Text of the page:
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Re: Did anyone ever build a 2-10-10-4

Post by Fender » Wed Oct 25, 2017 10:00 am

In terms of prototype practice, Santa Fe had a class of 2-10-10-2 locos that were built from 2-10-2s. Later, they were rebuilt back into 2-10-2s, so apparently the experiment was not successful.
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Atkinson_Railroad
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Re: Did anyone ever build a 2-10-10-4

Post by Atkinson_Railroad » Wed Oct 25, 2017 12:11 pm

Photoshop is one thing to contend with. What about information on the Internet in general?

From Edwin P. Alexander’s 1950 book AMERICAN LOCOMOTIVES A Pictorial Record of Steam Power;
it states the “Sacred Cow” was the longest steam locomotive ever built, and the heaviest as well.

Compare the data in his book (in attachment) with what’s at the randomly found website URL below.

http://www.american-rails.com/m-1.html

The book says the engine was 154’-3/4” length over pulling faces of couplers, complete with a drawing.

Scrolling the data at the random website above states the locomotive measured 106’ long.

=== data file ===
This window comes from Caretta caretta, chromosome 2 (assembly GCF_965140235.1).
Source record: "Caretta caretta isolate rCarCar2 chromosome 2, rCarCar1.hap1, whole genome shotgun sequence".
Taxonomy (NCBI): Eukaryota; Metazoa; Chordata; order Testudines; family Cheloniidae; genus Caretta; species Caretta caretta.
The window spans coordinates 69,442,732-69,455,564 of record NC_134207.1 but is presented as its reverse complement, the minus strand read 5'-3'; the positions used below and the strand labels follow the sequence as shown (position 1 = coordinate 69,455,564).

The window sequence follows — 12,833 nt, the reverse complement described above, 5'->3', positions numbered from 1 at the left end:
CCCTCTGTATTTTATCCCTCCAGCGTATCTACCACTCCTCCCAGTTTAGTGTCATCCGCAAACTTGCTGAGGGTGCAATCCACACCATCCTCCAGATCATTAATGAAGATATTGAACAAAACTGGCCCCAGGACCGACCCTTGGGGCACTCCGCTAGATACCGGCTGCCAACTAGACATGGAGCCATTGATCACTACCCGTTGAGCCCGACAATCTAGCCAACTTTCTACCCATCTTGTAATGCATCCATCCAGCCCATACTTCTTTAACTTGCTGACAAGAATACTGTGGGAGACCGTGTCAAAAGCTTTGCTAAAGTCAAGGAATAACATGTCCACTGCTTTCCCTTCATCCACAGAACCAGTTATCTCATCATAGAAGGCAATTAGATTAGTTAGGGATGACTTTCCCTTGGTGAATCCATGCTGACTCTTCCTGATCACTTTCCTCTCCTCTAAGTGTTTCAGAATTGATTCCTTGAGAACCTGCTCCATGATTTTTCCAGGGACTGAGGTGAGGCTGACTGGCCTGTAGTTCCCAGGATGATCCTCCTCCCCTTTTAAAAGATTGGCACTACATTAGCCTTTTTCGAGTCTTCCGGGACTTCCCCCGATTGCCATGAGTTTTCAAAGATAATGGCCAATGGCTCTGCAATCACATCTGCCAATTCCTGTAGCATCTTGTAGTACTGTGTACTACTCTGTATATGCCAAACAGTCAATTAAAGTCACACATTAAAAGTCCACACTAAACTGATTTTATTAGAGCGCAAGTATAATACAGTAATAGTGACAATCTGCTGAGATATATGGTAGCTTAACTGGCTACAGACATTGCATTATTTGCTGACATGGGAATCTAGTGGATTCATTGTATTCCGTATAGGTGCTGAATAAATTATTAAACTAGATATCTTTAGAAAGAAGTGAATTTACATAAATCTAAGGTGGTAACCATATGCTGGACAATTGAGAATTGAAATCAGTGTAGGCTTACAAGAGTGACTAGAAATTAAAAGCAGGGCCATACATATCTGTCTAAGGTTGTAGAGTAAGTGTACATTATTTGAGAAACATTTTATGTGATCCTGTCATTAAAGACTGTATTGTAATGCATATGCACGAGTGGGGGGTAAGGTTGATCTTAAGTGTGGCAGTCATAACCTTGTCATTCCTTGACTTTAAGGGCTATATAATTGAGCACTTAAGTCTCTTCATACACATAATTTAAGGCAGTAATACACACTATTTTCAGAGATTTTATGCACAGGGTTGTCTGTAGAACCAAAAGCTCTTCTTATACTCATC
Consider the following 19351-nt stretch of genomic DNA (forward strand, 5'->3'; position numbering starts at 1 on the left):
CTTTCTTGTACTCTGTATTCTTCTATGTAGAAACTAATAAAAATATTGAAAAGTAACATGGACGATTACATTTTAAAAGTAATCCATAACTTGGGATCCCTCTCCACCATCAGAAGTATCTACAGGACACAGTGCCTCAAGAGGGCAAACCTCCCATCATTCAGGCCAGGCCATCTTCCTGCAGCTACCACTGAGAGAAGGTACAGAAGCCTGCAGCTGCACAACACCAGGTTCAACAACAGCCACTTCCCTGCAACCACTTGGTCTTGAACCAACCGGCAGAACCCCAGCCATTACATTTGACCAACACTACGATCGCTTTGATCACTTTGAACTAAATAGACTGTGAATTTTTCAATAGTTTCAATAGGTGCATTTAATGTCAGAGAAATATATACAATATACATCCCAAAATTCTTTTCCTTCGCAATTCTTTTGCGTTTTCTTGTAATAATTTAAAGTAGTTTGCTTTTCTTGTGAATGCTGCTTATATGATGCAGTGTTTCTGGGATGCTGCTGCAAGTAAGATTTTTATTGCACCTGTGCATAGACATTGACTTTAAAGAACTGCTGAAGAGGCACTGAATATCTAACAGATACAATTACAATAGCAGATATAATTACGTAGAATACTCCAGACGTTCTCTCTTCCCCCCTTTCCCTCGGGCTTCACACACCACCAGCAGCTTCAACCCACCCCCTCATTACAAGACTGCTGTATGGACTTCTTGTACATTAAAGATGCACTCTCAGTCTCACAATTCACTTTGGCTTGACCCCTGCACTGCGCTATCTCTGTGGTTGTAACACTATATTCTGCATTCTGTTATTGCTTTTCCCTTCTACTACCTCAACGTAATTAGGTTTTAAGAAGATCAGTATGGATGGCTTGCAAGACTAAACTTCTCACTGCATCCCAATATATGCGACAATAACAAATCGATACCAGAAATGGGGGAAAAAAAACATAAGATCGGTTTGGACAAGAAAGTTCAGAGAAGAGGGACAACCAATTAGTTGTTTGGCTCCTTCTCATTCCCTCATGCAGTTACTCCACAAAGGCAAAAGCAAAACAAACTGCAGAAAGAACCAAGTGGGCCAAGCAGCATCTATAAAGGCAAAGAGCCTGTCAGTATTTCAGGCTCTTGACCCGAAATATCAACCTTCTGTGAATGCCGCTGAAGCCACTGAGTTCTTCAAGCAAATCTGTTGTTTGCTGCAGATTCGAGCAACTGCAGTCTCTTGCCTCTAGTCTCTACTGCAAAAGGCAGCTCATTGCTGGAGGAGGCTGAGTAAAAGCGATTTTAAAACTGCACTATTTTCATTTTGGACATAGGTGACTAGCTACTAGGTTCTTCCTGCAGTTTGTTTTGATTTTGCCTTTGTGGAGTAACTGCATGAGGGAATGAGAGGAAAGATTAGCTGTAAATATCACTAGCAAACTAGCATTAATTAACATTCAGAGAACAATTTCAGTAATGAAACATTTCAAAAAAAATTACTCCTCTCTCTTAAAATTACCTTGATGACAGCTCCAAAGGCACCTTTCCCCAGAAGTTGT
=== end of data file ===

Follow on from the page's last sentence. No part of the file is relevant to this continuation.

Which one is correct? The book published in 1950, or the present day website?

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Re: Did anyone ever build a 2-10-10-4

Post by ElWet » Wed Oct 25, 2017 1:07 pm

The 2-10-10-2s were built before the Superpower era. The boilers were woefully too small for mainline work. It is amazing anyone thought this design would have enough "umpph" to power 4 large cylinders at (slogging) speed. Had this experiment been conducted 20+ years later, the results would have been much more positive. In the early years of the 20th century the Santa Fe experimented a lot, and failed a lot. But, they learned the most important factor was machine up time. So later locomotives were designed to run longer distances with less maintenance.

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Re: Did anyone ever build a 2-10-10-4

Post by Kimball McGinley » Wed Oct 25, 2017 2:03 pm

Dang it! A 2-10-10-4 would be awesome. I guess I'll have to rip apart my nearly completed 2-10-10-2 and make it bigger! Maybe a 6-12-12-8 would do????